Life in times of the coronavirus

I was travelling by train on Saturday and heard two men about 50 and 60 years old talking to each other. Respectively it was like a monologue, one of them was speaking and the second one nodded the majority of the time. It sounded more or less like this:

Many people are afraid. Afraid of being infected, even if the fear has little to do with the possible consequences. Why is a smoker afraid of the coronavirus but not of his cigarette and the substances that he exposes his lungs to every day? It seems that many people have panicked. When you panic, you can no longer think clearly. What is the point of buying pasta, rice, sugar, tinned food or flour in advance? When you panic, you act reflexively and irrationally. It’s true. How else would you explain that someone suddenly buys 50 rolls of toilet paper? On Saturday I had to go through 3 stores before I could buy a pack of toilet paper. Terrible. In a worst-case scenario, I would have had to resort to newspaper as a substitute. Thank God I haven’t cancelled the paper edition of my newspaper yet, although I don’t really read it on paper anymore. I wanted to cancel it a long time ago, but I never got around to it.  The paper edition ends up directly in the waste paper collection.

However, with the panic purchases, there are perhaps also rays of hope. In the sense of everything bad for something good. The condoms are also sold out. My business partner from Shanghai said that there might be many Christmas children this year.

If you are only afraid, you can still think and perhaps still act reasonably. You can analyse the causes of fear and assess the consequences of your own actions.  Obviously the panic seems to be visible in the same way in many countries. Especially regarding to the panic shopping. The same shelves are empty in Hungary, in Germany as well as in Switzerland. We lock ourselves in voluntarily, have ourselves monitored down to the smallest detail, seal off the entrances and demarcate and isolate ourselves from the “suspects”, whoever they may be. Does anyone else dare to get on the train with a cough? Hardly, who knows, maybe he could be lynched even though he only has a pollen allergy – it all wakes up because nature is earlier this year.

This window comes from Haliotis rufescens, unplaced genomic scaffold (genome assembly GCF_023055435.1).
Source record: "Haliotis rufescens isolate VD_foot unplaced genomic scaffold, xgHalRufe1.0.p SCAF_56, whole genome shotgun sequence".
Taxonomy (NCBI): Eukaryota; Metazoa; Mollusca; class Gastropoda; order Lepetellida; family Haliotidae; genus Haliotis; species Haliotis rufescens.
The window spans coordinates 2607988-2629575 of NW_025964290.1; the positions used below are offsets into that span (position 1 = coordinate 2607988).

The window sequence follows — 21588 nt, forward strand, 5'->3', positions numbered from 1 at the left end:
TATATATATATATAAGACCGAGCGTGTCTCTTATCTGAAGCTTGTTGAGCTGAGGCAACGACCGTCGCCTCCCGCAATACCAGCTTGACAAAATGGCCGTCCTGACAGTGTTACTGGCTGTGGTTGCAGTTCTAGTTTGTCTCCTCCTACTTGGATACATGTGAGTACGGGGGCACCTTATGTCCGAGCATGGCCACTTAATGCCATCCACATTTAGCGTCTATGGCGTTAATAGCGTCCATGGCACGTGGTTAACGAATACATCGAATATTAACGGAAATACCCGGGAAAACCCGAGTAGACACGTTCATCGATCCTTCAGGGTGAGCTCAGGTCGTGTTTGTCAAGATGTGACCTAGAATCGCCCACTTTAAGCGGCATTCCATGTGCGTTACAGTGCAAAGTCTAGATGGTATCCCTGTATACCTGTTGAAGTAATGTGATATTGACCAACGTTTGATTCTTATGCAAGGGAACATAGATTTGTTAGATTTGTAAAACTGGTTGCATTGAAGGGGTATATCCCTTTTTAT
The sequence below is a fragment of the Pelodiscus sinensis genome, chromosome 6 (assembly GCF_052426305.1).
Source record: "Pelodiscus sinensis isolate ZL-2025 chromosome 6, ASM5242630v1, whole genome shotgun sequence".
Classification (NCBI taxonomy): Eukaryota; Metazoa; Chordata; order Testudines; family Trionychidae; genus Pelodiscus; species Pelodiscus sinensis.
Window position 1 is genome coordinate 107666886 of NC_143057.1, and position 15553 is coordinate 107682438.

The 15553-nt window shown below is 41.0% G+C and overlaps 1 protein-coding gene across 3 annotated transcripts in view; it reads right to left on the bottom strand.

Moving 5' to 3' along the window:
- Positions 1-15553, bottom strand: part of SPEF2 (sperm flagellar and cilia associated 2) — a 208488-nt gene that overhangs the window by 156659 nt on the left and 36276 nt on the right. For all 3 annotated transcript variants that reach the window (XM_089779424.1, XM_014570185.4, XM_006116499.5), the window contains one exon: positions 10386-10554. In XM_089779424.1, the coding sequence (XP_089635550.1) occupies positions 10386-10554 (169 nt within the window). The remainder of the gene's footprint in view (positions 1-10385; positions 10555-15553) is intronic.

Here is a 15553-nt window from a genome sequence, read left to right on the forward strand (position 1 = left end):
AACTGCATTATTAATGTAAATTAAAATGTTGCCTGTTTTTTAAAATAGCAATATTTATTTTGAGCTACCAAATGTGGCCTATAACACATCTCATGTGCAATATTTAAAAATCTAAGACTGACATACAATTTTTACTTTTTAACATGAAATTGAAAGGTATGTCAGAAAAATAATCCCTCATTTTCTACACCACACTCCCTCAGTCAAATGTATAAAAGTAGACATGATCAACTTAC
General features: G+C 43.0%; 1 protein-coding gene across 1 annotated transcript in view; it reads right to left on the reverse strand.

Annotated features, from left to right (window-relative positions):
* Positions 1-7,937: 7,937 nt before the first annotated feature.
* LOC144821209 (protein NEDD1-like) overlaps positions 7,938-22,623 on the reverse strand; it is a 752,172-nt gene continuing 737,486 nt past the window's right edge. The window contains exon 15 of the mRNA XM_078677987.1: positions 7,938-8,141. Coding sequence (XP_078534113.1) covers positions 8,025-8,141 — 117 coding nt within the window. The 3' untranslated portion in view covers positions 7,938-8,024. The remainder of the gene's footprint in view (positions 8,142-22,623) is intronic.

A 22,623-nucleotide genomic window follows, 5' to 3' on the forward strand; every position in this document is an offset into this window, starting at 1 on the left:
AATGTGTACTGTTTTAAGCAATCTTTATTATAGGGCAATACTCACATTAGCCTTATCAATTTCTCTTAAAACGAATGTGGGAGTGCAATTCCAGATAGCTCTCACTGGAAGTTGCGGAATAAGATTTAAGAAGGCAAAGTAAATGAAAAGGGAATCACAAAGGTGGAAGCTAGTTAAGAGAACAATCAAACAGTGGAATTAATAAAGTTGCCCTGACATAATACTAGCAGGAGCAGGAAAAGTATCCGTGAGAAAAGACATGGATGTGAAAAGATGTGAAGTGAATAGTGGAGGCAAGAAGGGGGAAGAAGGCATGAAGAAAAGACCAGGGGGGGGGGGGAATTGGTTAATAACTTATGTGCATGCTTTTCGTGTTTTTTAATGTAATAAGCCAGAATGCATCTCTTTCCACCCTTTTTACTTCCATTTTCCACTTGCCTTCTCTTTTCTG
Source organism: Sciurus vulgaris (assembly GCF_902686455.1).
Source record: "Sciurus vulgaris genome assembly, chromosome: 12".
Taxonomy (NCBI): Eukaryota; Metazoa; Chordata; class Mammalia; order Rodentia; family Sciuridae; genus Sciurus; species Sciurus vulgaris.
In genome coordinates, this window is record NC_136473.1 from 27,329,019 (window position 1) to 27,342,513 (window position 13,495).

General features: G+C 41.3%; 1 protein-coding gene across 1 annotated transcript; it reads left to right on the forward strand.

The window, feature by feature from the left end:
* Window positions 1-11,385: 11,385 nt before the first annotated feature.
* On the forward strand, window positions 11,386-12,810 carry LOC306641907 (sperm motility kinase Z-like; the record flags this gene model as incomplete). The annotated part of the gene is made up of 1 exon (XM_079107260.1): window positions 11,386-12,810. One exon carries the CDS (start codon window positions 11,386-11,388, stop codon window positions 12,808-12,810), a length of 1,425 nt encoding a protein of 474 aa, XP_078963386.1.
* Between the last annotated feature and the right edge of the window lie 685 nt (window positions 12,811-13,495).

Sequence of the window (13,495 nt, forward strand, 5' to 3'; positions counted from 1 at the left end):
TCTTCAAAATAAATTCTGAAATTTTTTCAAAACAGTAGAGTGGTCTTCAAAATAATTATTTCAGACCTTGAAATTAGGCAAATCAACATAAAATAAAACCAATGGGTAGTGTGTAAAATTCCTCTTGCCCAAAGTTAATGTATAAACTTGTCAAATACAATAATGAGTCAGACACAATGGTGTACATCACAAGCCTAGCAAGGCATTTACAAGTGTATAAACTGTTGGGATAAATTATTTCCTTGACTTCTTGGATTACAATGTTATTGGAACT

Actually, until this week I thought that the Swiss people could deal with the issue relatively pragmatically. I was in the Tonhalle this week. Gregory Porter’s concert was sold out weeks in advance. A ticket cost at least CHF 160. The Tonhalle Maag has a capacity of over 1200 spectators. If such a concert has to be cancelled, the damage is huge. It’s almost CHF 200,000, but Switzerland is pragmatic. The concert has taken place. You ask yourswlf how, if events with more than 1000 participants were banned and the Basel Fasnacht, the Watch Fair, the Engadine Ski Marathon were cancelled? Precisely – pragmatic, solution-oriented Switzerland. The organizers have unloaded 200 people and don’t ask me how they managed that. But because of that the number of spectators fell below 1000, probably we were 999 listeners and the fantastic concert could take place. On the other hand all my ice hockey colleagues were angry because the games had to take place without spectators.

But now I hear about an increasing number of bans and cancellations of events. People are driving cars again to avoid getting “infected” in the train, they suddenly become digital, because instead of going shopping, they order online to avoid meeting people. In our office disinfectants were placed. But since the disinfectants are sold out in the shops and pharmacies (not to speak of masks), they are constantly stolen because people are in panic. This is a brazen theft! They probably never stole money, but disinfectant as “life-saving” seems to be justified to them.

Actually, it seems like a dream. I’ve read about what’s happening now. My flight was cancelled, that was years ago and I had to wait at the airport for 6 hours. I bought the book (I will share details on request). Everything what is going on now was described there. A virus that started in Wuhan and caused a pandemic.

At that moment I had to get out. That’s all I heard, although I would have liked to have listened further. But when I told the story of the men in the train a few times this week, I got some photos. I would like to share them with you. I am worried about my parents and I am willing to do everything I can to stop the virus. Help each other and help to protect those who are at risk. Take care of yourself!

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